CARACAS (Reuters) - Venezuela’s opposition-run congress on Tuesday issued a resolution calling deals between state-run oil company PDVSA [PDVSA.UL] and U.S. and French companies announced this week illegal, since they had not been sent to lawmakers for approval.
The body said the oilfield deals with France’s Maurel & Prom (MAUP.PA) and little-known U.S. company Erepla violated article 150 of Venezuela’s constitution, which requires that contracts signed between the state and foreign companies be approved by the National Assembly, as Venezuela’s congress is known.
“They are giving concessions that violate the law,” said lawmaker Jorge Millan, mentioning the two contracts.
Congress, largely stripped of its power since the opposition took it over in 2016, is unlikely to be able block the deals from going forward. But the rejection could create legal complications under a future government.
Maduro is set to be inaugurated for his second consecutive term on Thursday following a May vote considered a sham by the domestic opposition and many foreign governments. A regional bloc of Latin American countries last week called on Maduro, a protege of the late Hugo Chavez, not to take office.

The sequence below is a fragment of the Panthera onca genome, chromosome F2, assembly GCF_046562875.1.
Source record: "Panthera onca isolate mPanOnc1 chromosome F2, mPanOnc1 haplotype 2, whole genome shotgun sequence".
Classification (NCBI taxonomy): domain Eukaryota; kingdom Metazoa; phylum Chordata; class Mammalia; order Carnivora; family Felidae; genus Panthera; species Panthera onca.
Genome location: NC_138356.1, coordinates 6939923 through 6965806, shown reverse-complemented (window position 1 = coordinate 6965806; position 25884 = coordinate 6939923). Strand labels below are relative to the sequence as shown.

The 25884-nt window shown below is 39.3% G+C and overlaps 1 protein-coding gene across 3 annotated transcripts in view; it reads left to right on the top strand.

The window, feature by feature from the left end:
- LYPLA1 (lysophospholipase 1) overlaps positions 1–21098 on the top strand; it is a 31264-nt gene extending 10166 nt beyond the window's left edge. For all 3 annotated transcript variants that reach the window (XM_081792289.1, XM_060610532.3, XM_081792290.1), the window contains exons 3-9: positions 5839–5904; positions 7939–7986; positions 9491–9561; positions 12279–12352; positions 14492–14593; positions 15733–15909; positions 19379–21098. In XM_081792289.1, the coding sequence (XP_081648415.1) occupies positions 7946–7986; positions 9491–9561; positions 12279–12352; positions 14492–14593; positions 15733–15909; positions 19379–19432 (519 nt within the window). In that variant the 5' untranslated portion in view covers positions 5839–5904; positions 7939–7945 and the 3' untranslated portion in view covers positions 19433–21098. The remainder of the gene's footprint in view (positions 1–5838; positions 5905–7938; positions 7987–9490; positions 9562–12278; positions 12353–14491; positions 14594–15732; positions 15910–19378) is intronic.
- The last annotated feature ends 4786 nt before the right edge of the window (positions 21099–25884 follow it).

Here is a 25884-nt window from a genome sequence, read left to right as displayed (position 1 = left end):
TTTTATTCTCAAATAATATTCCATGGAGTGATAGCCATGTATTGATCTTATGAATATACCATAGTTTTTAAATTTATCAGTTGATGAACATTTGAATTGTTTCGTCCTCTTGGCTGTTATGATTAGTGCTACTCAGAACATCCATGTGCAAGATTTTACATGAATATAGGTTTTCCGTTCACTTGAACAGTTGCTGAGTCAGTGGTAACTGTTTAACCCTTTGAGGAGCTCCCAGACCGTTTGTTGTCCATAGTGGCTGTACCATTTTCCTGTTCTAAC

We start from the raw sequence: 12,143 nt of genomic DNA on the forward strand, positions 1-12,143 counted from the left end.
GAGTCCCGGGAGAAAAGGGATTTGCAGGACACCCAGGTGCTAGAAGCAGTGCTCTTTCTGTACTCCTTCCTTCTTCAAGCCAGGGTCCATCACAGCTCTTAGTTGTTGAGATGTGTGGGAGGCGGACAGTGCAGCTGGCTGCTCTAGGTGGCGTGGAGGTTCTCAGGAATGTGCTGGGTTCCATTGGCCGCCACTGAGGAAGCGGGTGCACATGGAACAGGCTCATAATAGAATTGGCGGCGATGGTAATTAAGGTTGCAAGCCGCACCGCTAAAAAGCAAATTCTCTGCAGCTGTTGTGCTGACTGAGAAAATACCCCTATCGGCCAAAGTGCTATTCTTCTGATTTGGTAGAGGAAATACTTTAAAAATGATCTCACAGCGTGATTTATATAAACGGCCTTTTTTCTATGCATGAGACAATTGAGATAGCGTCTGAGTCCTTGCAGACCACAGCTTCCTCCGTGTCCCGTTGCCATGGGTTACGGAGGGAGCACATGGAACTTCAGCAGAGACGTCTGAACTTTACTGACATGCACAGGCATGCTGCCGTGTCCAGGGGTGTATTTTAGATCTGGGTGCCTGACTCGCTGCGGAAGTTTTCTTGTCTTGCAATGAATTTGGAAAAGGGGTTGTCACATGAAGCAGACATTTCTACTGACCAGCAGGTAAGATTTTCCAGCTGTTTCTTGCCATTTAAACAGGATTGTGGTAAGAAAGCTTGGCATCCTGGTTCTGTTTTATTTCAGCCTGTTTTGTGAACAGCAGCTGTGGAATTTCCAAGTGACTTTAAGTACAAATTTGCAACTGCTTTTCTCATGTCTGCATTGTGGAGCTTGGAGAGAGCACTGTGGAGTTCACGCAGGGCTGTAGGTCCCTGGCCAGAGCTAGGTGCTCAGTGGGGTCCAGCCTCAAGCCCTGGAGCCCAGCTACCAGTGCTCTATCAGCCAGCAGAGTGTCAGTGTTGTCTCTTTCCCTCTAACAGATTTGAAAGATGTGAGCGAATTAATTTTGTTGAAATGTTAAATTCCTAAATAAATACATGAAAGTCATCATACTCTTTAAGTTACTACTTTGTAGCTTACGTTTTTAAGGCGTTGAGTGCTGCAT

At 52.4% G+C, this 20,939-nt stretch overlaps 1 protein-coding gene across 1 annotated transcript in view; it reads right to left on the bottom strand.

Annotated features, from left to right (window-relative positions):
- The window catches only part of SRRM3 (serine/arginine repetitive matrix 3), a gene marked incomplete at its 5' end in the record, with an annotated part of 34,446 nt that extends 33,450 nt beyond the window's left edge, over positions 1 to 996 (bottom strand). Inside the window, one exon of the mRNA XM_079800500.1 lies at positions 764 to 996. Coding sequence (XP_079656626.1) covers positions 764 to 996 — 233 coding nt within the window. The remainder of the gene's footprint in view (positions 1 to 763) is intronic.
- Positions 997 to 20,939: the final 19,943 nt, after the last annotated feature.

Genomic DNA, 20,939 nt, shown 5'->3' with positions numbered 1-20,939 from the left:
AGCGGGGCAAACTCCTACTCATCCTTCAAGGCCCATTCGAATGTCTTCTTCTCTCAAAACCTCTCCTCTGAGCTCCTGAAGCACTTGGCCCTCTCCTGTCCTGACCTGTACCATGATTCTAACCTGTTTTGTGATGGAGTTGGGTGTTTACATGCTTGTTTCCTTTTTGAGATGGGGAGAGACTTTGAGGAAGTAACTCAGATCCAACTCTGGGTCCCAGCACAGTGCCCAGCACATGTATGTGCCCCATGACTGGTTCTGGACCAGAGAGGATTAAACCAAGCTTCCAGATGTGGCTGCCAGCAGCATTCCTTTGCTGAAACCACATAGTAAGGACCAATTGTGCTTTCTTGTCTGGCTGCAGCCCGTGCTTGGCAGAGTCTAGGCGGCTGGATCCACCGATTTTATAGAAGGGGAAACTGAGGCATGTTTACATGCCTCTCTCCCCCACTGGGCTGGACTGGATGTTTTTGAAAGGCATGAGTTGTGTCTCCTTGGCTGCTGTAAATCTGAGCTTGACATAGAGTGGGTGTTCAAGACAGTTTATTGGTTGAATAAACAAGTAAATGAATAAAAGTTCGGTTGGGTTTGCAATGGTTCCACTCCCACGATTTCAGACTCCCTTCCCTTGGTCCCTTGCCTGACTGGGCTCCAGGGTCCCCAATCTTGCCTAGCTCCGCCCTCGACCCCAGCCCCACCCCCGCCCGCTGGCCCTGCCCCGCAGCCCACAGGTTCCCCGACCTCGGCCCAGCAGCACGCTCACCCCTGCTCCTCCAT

The deals are part of Maduro’s effort to reverse a sharp decline in the OPEC nation’s crude output that has crippled its economy. Erepla said it would invest up to $500 million in three fields, while Maurel & Prom said it would invest up to $400 million for a 40 percent stake in an oilfield joint venture.
PDVSA did not respond to a request for comment. Maurel & Prom did not immediately respond to a request for comment outside of normal business hours in France.
A spokesman for Erepla, registered in Delaware in November and part-owned by a prominent Florida Republican donor and shipping magnate, said Venezuela’s hydrocarbons law “allows PDVSA to contract with companies like Erepla to execute field services without any additional approvals required.”
Referring to the Erepla deal during the congressional session earlier on Tuesday, Millan said that while PDVSA referred to the agreement as an oilfield service contract, “the company will be conducting oil exploration and production activities.”
Maurel & Prom Chief Executive Michel Hochard said the company would act “in accordance with the instructions given” by Maduro and Oil Minister Manuel Quevedo, according to a statement attributed to him in a PDVSA press release.
Reporting by Mayela Armas; Writing by Luc Cohen; Editing by Lisa Shumaker